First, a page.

Cultural appropriation at stake: a conversation is required
Diversité Artistique Montréal (DAM) has followed the exchanges on social networks over the last month on a performance involving an act of cultural appropriation during the Souk-Cité 2 event organized by Danse Cité. DAM did not witness the performance of September 8, but was aware of the situation through communications from Montreal, arts interculturels (MAI), Center for Community Organizations COCo) and the artist Angie Cheng who questioned the performance.
Despite warnings and concerns received from MAI and COCo, the two artists presented themselves in their performance with their faces painted white and wearing Japanese costumes while performing to mock Japanese music and mimicking the Japanese language.
As a watchdog on issues of cultural diversity, DAM would like to emphasize the unacceptable nature of a performance that appropriates the culture of a historically discriminated population and mockingly portrays them through the employment of racial stereotypes. We must not forget that just 75 years ago this country created Japanese internment camps, where Canadians of Japanese origin were relieved of their rights as citizens. This was followed by discriminatory practices that persisted for many years since. This incident also raises issues similar to those that DAM and other organizations identified during the controversy on the blackface at the Rideau Vert Theater.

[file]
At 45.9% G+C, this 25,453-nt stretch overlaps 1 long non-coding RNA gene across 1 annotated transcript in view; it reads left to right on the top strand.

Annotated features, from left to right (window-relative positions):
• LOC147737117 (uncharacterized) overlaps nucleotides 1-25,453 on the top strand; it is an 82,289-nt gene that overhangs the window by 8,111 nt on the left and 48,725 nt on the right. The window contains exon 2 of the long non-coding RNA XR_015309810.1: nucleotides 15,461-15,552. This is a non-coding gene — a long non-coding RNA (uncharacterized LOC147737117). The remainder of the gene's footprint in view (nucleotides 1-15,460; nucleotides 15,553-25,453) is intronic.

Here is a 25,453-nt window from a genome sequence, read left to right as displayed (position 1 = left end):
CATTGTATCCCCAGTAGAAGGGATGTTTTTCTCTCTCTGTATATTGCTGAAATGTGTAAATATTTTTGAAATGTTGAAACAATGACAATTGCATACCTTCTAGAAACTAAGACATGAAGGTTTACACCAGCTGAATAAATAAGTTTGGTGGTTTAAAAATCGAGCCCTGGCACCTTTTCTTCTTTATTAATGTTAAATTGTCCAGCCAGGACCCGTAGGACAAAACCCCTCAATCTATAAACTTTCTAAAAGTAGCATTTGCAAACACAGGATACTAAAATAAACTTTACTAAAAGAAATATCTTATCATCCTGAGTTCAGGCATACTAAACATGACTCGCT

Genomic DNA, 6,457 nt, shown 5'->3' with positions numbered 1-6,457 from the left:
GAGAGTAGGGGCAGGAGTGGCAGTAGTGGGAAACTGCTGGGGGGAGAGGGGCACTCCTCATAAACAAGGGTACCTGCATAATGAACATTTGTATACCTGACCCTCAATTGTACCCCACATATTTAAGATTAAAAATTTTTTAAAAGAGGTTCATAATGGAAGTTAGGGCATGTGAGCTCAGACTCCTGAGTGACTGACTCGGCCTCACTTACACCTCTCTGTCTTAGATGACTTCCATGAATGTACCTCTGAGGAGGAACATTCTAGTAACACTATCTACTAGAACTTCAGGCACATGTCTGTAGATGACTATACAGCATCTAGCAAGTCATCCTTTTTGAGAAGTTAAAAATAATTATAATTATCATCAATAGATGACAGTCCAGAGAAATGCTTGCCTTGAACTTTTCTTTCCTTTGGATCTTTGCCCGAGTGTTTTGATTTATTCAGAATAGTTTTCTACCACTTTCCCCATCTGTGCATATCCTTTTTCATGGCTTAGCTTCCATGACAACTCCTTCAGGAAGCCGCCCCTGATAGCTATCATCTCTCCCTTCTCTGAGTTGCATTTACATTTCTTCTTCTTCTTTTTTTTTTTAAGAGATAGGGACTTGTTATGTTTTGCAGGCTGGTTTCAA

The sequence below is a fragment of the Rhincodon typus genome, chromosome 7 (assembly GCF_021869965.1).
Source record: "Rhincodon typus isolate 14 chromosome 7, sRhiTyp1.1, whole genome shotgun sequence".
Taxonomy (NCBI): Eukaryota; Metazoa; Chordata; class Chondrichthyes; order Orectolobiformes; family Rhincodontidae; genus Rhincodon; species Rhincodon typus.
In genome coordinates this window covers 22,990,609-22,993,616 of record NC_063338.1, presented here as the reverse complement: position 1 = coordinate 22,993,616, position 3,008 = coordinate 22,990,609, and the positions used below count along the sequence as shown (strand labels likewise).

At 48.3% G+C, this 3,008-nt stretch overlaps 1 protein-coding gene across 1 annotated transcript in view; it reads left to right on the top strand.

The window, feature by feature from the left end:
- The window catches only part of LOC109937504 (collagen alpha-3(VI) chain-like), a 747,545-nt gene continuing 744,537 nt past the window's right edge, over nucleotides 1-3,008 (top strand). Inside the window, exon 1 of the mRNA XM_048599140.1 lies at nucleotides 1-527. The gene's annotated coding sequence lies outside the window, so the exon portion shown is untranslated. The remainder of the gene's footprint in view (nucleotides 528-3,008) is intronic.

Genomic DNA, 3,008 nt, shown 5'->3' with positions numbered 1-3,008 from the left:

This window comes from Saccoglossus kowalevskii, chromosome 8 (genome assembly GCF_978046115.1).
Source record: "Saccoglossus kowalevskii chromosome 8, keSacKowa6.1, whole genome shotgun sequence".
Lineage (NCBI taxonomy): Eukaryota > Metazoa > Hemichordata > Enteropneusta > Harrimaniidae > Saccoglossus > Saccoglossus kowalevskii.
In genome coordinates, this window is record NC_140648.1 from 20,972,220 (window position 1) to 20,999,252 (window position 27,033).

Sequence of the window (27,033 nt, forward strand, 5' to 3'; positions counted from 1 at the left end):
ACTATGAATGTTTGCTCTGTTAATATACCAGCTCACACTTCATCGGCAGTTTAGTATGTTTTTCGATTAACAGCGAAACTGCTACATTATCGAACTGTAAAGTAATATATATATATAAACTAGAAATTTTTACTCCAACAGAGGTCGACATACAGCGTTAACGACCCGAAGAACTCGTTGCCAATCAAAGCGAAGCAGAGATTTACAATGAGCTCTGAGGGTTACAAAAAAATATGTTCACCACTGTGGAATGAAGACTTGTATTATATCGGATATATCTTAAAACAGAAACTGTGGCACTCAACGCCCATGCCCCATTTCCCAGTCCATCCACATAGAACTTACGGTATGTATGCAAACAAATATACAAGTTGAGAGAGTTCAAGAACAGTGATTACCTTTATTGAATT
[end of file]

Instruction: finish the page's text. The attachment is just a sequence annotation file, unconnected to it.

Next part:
Without assuming what the intentions were when the performance was created and produced, DAM would like to draw attention to the fact that cultural appropriation needs to be viewed within a larger historical context and is linked to the systemic power that is rampant in our society. Appropriation decontextualizes the cultural significance of rituals, symbols, clothing, language and more, minimalizing the importance and reverence the original culture places on those very same practices.
DAM firmly supports the actions undertaken by Angie Cheng who has denounced this act by inviting the opening of a dialogue about appropriation within the artistic community, requesting the Regroupement québécois de la danse (RQD) be intricately involved in this process.
DAM invites the RQD and Danse-cité to work in tandem with the community to reflect on the measurable effects of systemic racism in the dance community. This can only serve to create a more inclusive climate that ends incidents like this one. DAM encourages both organizations to equip themselves with the proper tools by reexamining their ethical and business practices and policies, that serve to actively or passively contribute to the problem, and change them. The Cellule iDAM is one of the useful ressources at their disposal for the adjustments that must be ascertained to better serve the reality of the artistic community.
Cultural Appropriation is a serious topic and The MAI (Montréal, Arts Interculturels) and Center for Community Organizations (COCo) are organizing a conference on this topic, November 16, 2017 and DAM would like its members and community to turn out in their numbers. The Canada Council for the arts also recently publicly addressed the issue. Furthermore, the issue of appropriaton is among the topics of discussion within the mandate of Consultation on Systemic Racism that DAM will announce this Fall.